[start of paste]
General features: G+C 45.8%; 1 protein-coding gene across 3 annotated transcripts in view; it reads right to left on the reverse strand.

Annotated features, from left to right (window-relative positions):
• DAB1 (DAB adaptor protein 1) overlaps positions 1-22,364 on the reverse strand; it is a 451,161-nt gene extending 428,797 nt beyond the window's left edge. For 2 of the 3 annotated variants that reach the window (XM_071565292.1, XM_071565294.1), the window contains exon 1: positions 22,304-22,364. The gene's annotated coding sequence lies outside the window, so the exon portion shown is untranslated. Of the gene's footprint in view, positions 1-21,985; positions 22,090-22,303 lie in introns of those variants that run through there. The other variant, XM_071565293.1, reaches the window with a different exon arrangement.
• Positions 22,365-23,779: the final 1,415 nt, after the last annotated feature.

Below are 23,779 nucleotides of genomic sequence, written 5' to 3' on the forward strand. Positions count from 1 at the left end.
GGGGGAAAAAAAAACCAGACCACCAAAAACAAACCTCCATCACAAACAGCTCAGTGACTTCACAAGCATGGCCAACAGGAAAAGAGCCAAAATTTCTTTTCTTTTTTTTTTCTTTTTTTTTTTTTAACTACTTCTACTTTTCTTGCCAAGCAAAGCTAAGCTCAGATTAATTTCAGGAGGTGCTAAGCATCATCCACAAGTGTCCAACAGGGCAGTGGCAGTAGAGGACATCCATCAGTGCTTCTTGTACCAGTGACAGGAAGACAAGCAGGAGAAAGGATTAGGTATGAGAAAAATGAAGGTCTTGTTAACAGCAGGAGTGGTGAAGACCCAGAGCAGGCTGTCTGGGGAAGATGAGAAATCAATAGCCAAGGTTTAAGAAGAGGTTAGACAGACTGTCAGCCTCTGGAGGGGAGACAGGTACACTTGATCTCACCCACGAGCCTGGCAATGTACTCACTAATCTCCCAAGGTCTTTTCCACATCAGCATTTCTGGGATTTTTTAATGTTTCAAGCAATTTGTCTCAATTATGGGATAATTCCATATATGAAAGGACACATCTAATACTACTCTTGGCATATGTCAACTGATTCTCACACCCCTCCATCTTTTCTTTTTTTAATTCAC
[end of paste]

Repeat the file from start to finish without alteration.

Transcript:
General features: G+C 45.8%; 1 protein-coding gene across 3 annotated transcripts in view; it reads right to left on the reverse strand.

Annotated features, from left to right (window-relative positions):
• DAB1 (DAB adaptor protein 1) overlaps positions 1-22,364 on the reverse strand; it is a 451,161-nt gene extending 428,797 nt beyond the window's left edge. For 2 of the 3 annotated variants that reach the window (XM_071565292.1, XM_071565294.1), the window contains exon 1: positions 22,304-22,364. The gene's annotated coding sequence lies outside the window, so the exon portion shown is untranslated. Of the gene's footprint in view, positions 1-21,985; positions 22,090-22,303 lie in introns of those variants that run through there. The other variant, XM_071565293.1, reaches the window with a different exon arrangement.
• Positions 22,365-23,779: the final 1,415 nt, after the last annotated feature.

Below are 23,779 nucleotides of genomic sequence, written 5' to 3' on the forward strand. Positions count from 1 at the left end.
GGGGGAAAAAAAAACCAGACCACCAAAAACAAACCTCCATCACAAACAGCTCAGTGACTTCACAAGCATGGCCAACAGGAAAAGAGCCAAAATTTCTTTTCTTTTTTTTTTCTTTTTTTTTTTTTAACTACTTCTACTTTTCTTGCCAAGCAAAGCTAAGCTCAGATTAATTTCAGGAGGTGCTAAGCATCATCCACAAGTGTCCAACAGGGCAGTGGCAGTAGAGGACATCCATCAGTGCTTCTTGTACCAGTGACAGGAAGACAAGCAGGAGAAAGGATTAGGTATGAGAAAAATGAAGGTCTTGTTAACAGCAGGAGTGGTGAAGACCCAGAGCAGGCTGTCTGGGGAAGATGAGAAATCAATAGCCAAGGTTTAAGAAGAGGTTAGACAGACTGTCAGCCTCTGGAGGGGAGACAGGTACACTTGATCTCACCCACGAGCCTGGCAATGTACTCACTAATCTCCCAAGGTCTTTTCCACATCAGCATTTCTGGGATTTTTTAATGTTTCAAGCAATTTGTCTCAATTATGGGATAATTCCATATATGAAAGGACACATCTAATACTACTCTTGGCATATGTCAACTGATTCTCACACCCCTCCATCTTTTCTTTTTTTAATTCAC